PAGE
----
ORIGIN & FUNCTIONS
The origin of Coppin State College dates to 1900. In that year, the Baltimore City School Board initiated a one-year course for the training of African-American elementary school teachers at Douglass High School on Pennsylvania Avenue. In 1902, the program expanded to a two-year Normal Department within the high school. The Department became a separate institution with its own principal in 1909. This facility for teacher training in 1926 was named the Coppin Normal School to honor Fannie Jackson Coppin (1837-1913), educator, missionary, and outstanding African-American pioneer in teacher education. In 1938, the School was renamed Coppin Teachers College with a four-year curriculum and authority to grant the Bachelor of Science degree. The College became Coppin State Teachers College at its present location in 1952 and was renamed Coppin State College in 1963 when the Board of Trustees decided to extend the institution's degree-granting authority beyond teacher education. In 1988, the College became part of the University of Maryland System (Chapter 246, Acts of 1988). The System was renamed University System of Maryland in 1997 (Chapter 114, Acts of 1997).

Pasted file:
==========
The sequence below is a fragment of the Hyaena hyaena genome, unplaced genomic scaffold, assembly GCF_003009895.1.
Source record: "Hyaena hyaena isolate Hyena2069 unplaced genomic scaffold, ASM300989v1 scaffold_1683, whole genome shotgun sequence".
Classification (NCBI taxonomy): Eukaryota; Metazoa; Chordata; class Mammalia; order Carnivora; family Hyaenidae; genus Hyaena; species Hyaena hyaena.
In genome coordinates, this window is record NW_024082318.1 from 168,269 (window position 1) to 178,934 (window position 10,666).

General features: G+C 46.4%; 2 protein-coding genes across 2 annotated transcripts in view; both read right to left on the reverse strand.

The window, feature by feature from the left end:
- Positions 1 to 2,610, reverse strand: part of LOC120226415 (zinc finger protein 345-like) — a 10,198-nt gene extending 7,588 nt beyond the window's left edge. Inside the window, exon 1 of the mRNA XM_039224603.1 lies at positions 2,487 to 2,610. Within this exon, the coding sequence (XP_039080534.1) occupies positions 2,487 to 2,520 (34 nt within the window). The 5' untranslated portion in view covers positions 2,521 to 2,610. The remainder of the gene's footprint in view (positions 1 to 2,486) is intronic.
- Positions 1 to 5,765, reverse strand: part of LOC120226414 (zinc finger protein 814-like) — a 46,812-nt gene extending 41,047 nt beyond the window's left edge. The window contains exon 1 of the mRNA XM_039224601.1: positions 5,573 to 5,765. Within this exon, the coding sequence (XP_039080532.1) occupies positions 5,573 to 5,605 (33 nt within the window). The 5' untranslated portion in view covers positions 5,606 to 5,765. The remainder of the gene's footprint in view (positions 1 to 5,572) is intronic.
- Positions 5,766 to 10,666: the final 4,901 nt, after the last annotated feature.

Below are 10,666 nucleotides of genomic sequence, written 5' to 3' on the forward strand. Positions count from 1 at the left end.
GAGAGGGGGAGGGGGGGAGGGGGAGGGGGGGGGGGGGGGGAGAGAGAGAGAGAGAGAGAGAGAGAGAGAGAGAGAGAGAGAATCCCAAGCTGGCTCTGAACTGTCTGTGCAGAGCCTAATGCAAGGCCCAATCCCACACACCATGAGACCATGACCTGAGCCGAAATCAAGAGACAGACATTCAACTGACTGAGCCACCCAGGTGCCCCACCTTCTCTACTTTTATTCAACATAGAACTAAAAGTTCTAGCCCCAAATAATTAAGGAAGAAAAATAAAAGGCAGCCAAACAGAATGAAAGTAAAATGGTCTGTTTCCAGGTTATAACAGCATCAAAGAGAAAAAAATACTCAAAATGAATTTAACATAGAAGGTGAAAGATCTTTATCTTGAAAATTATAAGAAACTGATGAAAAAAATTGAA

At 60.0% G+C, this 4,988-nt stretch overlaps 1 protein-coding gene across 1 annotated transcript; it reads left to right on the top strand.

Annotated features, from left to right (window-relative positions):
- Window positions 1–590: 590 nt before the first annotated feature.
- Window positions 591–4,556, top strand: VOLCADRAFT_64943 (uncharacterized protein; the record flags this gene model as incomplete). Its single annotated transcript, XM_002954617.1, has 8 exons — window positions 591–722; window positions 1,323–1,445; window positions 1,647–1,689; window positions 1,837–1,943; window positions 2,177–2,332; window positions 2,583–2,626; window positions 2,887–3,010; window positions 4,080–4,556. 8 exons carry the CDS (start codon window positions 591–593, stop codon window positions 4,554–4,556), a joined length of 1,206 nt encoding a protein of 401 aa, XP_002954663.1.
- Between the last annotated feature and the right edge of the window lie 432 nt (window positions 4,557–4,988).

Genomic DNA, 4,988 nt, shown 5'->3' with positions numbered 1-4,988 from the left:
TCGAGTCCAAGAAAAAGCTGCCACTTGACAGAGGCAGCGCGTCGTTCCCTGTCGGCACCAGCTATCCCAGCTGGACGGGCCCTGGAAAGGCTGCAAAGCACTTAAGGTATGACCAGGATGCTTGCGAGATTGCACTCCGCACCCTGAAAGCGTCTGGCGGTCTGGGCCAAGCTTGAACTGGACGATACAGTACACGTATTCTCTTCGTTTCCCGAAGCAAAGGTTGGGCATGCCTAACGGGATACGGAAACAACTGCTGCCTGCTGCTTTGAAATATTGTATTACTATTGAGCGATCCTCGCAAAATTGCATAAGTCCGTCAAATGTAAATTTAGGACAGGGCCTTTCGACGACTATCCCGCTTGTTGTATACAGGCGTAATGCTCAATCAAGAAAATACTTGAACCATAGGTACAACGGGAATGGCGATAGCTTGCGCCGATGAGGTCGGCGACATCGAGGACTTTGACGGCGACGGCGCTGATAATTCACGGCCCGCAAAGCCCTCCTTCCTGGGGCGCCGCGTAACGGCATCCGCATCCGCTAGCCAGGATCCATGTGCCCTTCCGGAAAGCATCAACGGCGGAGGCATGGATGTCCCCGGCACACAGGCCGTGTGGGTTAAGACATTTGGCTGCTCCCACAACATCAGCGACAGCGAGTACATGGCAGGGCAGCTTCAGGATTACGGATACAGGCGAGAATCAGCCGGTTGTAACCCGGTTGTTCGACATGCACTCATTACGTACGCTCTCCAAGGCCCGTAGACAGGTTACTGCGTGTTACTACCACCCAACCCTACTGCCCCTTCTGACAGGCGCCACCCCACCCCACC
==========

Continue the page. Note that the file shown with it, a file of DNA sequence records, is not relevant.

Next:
Set on 38 acres in Baltimore City, Coppin State College is an historically African-American liberal arts college. A four-year institution, Coppin provides academic programs in the arts and sciences, teacher education, nursing, graduate studies, and continuing education. It offers seventeen majors and four graduate-degree programs. The fully accredited residential campus serves Baltimore residents and students from around the world. Coppin offers flexibility in course scheduling with convenient day, evening and weekend classes.
© Copyright July 18, 2000 Maryland State Archives
Maryland Manual On-Line, 2000
July 18, 2000
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